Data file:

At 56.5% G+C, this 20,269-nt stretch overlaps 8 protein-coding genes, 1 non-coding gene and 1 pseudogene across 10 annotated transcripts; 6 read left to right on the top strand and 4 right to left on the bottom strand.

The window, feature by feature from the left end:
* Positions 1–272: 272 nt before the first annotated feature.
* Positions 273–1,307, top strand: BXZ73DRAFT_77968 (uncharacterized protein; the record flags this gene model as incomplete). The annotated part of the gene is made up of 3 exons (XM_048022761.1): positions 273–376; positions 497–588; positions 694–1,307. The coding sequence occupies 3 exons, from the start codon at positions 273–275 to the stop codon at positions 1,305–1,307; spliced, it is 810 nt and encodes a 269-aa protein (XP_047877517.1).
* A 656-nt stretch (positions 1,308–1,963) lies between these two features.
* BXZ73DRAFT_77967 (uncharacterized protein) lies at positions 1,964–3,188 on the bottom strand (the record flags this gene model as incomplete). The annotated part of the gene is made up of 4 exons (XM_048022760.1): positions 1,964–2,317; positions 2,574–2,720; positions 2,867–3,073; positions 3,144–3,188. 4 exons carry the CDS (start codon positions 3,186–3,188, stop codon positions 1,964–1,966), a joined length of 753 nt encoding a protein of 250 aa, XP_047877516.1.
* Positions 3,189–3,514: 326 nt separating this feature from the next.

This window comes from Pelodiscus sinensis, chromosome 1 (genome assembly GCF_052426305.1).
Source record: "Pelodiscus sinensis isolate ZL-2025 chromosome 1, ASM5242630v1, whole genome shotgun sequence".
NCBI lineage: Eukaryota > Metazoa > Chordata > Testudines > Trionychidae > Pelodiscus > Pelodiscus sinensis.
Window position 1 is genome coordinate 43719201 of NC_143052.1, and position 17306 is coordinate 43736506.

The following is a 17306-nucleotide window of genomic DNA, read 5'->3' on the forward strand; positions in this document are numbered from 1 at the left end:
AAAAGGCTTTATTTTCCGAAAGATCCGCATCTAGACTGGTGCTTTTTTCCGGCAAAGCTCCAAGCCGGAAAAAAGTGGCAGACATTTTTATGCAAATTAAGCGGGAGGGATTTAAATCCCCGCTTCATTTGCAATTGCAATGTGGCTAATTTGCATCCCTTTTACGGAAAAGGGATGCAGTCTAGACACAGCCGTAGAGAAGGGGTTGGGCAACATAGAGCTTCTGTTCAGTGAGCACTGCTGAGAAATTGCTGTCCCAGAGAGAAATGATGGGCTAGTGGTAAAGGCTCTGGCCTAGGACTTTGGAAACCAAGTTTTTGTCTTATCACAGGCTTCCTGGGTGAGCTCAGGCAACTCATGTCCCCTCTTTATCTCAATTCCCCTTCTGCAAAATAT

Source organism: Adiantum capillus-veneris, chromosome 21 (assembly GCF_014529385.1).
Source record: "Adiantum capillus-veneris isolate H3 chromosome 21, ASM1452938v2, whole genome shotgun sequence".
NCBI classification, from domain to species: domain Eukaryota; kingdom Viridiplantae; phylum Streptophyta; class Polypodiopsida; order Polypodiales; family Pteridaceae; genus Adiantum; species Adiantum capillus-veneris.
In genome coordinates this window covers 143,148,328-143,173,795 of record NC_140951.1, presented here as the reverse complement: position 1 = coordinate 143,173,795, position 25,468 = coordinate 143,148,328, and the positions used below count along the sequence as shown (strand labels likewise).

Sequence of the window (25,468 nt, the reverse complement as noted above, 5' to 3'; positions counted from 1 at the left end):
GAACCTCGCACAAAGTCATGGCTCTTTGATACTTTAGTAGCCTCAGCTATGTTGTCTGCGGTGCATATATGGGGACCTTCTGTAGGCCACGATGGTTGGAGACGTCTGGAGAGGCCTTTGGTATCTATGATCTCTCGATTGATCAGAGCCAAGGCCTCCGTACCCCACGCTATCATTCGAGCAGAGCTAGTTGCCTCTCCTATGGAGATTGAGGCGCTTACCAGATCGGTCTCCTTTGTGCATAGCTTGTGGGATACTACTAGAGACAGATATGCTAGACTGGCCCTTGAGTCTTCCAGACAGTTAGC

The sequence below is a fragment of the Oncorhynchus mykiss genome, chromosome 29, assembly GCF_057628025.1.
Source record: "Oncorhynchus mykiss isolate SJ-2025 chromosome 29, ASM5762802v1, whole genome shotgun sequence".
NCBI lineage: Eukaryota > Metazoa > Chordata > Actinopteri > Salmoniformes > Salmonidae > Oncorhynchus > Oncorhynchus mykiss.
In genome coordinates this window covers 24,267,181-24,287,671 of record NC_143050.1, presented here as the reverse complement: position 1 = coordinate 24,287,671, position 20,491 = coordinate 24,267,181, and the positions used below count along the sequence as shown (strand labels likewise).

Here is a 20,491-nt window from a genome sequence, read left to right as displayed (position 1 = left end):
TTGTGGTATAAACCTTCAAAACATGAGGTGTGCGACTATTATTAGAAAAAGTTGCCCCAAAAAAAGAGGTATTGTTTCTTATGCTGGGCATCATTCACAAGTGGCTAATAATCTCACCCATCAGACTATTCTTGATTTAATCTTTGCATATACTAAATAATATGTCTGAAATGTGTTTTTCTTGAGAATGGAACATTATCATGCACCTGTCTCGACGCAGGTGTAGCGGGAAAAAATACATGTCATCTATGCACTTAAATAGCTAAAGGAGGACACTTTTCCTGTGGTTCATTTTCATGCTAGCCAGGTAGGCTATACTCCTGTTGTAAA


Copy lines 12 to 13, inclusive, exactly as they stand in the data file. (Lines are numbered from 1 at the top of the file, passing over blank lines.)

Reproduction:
The following is a 17306-nucleotide window of genomic DNA, read 5'->3' on the forward strand; positions in this document are numbered from 1 at the left end:
AAAAGGCTTTATTTTCCGAAAGATCCGCATCTAGACTGGTGCTTTTTTCCGGCAAAGCTCCAAGCCGGAAAAAAGTGGCAGACATTTTTATGCAAATTAAGCGGGAGGGATTTAAATCCCCGCTTCATTTGCAATTGCAATGTGGCTAATTTGCATCCCTTTTACGGAAAAGGGATGCAGTCTAGACACAGCCGTAGAGAAGGGGTTGGGCAACATAGAGCTTCTGTTCAGTGAGCACTGCTGAGAAATTGCTGTCCCAGAGAGAAATGATGGGCTAGTGGTAAAGGCTCTGGCCTAGGACTTTGGAAACCAAGTTTTTGTCTTATCACAGGCTTCCTGGGTGAGCTCAGGCAACTCATGTCCCCTCTTTATCTCAATTCCCCTTCTGCAAAATAT